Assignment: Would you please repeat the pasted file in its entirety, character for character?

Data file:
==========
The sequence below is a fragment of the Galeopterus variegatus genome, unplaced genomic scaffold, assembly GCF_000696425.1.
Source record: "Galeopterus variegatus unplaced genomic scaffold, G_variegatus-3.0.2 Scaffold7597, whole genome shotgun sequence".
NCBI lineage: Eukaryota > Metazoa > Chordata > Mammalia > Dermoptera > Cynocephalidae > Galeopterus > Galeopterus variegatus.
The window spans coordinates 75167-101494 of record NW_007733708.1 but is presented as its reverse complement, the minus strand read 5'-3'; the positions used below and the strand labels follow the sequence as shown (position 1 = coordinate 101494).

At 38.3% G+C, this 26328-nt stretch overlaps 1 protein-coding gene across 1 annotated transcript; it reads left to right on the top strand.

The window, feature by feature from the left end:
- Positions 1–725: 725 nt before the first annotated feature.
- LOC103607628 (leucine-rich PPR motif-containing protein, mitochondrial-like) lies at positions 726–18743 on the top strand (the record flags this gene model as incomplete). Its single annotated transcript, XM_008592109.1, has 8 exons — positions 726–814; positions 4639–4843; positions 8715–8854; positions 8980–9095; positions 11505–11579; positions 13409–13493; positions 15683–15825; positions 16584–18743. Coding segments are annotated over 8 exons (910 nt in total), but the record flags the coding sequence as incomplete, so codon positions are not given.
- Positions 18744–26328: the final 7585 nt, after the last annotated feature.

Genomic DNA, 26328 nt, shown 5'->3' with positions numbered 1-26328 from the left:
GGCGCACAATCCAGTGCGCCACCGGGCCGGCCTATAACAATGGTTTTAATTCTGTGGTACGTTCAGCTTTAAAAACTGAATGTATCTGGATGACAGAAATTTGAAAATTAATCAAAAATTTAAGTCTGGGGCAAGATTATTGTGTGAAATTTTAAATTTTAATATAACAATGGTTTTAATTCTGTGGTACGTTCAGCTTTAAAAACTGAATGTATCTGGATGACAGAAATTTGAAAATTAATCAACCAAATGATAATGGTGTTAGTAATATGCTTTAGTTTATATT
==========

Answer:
The sequence below is a fragment of the Galeopterus variegatus genome, unplaced genomic scaffold, assembly GCF_000696425.1.
Source record: "Galeopterus variegatus unplaced genomic scaffold, G_variegatus-3.0.2 Scaffold7597, whole genome shotgun sequence".
NCBI lineage: Eukaryota > Metazoa > Chordata > Mammalia > Dermoptera > Cynocephalidae > Galeopterus > Galeopterus variegatus.
The window spans coordinates 75167-101494 of record NW_007733708.1 but is presented as its reverse complement, the minus strand read 5'-3'; the positions used below and the strand labels follow the sequence as shown (position 1 = coordinate 101494).

At 38.3% G+C, this 26328-nt stretch overlaps 1 protein-coding gene across 1 annotated transcript; it reads left to right on the top strand.

The window, feature by feature from the left end:
- Positions 1–725: 725 nt before the first annotated feature.
- LOC103607628 (leucine-rich PPR motif-containing protein, mitochondrial-like) lies at positions 726–18743 on the top strand (the record flags this gene model as incomplete). Its single annotated transcript, XM_008592109.1, has 8 exons — positions 726–814; positions 4639–4843; positions 8715–8854; positions 8980–9095; positions 11505–11579; positions 13409–13493; positions 15683–15825; positions 16584–18743. Coding segments are annotated over 8 exons (910 nt in total), but the record flags the coding sequence as incomplete, so codon positions are not given.
- Positions 18744–26328: the final 7585 nt, after the last annotated feature.

Genomic DNA, 26328 nt, shown 5'->3' with positions numbered 1-26328 from the left:
GGCGCACAATCCAGTGCGCCACCGGGCCGGCCTATAACAATGGTTTTAATTCTGTGGTACGTTCAGCTTTAAAAACTGAATGTATCTGGATGACAGAAATTTGAAAATTAATCAAAAATTTAAGTCTGGGGCAAGATTATTGTGTGAAATTTTAAATTTTAATATAACAATGGTTTTAATTCTGTGGTACGTTCAGCTTTAAAAACTGAATGTATCTGGATGACAGAAATTTGAAAATTAATCAACCAAATGATAATGGTGTTAGTAATATGCTTTAGTTTATATT